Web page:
China’s Mixue and GoodMe push for Hong Kong IPOs amid bubble tea consumption recovery

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China’s two largest bubble tea chains Mixue and GoodMe both filed prospectuses for Hong Kong listings on Tuesday. Credit: 123RF

China’s two largest bubble tea chains Mixue and GoodMe both filed prospectuses for Hong Kong listings on Tuesday, with the aim of broadening the companies’ financing access through share sales, providing vital support for the new-style tea brands to navigate an extremely competitive industry.

Why it matters: Three China-founded beverage retailers have now lined up to apply for IPOs in Hong Kong in less than five months, incluing fruit tea chain ChaBaiDao submitted its application last August, signaling that the industry leaders are betting big on store expansion and tea consumption in China’s delayed post-Covid economic recovery.

Details: Mixue, which also sells ice cream for RMB 2 (less than $0.3) per cup, generated RMB 15.4 billion ($2.17 billion) in revenue and recorded a net profit of RMB 2.5 billion in the first nine months of last year. Mixue’s numbers are nearly triple those of rival GoodMe on both metrics.

With an eye-catching snowman logo, Mixue boasted 32,180 stores across China as of September 30, 2023, with over 55% of those stores in third-tier and below cities. GoodMe, a 13-year-old brand selling bubble tea mainly in second-tier and below cities, had opened a total of 9,001 stores by the end of 2023.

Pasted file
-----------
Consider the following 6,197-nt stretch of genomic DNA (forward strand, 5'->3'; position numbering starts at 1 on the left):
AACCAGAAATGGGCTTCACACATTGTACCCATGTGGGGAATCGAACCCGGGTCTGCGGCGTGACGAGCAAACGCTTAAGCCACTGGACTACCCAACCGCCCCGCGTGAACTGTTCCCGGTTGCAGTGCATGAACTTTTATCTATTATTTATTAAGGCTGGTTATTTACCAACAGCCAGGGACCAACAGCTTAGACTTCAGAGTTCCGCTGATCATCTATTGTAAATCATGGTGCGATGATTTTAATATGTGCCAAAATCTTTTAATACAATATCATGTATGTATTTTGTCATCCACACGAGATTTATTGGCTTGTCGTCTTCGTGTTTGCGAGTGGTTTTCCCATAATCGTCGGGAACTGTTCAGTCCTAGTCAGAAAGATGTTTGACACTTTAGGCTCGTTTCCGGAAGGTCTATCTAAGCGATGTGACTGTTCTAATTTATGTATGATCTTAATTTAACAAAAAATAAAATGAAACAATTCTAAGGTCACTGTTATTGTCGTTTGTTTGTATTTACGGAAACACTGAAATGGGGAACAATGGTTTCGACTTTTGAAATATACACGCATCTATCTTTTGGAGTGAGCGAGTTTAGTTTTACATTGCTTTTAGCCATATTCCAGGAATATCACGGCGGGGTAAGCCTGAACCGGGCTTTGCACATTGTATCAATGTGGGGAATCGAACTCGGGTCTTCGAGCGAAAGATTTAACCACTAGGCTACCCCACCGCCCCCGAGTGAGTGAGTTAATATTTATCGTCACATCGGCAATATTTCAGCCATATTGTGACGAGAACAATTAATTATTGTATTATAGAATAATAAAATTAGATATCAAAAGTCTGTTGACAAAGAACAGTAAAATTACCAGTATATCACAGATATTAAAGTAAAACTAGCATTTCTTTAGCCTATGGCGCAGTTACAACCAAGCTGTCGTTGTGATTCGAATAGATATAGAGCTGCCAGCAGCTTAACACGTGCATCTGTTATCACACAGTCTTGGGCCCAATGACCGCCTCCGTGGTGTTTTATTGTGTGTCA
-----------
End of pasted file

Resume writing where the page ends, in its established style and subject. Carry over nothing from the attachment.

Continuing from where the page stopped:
The primary revenue streams for Mixue and GoodMe are driven by the sales of raw materials and equipment to franchisees; the former has derived over 98% of its income from this strategy in the past three years.

According to GoodMe’s prospectus, revenue from directly operated stores in the first three quarters of 2023 accounted for only 0.1% of its total, while the income from selling goods to franchisees made up as much as 75%.

Context: Mixue shifted to exploring a Hong Kong IPO instead of a mainland China listing due to a lack of progress following a proposed RMB 6.5 billion Shenzhen IPO filing back in 2022. The tea chain’s decision to put its mainland listing on hold is widely seen as a sign that Chinese regulators have imposed strict rules discouraging companies that rely heavily on franchise business models from listing.

Cheyenne Dong is a tech reporter now based in Shanghai. She covers e-commerce and retail, AI, and blockchain. Connect with her via e-mail: cheyenne.dong[a]
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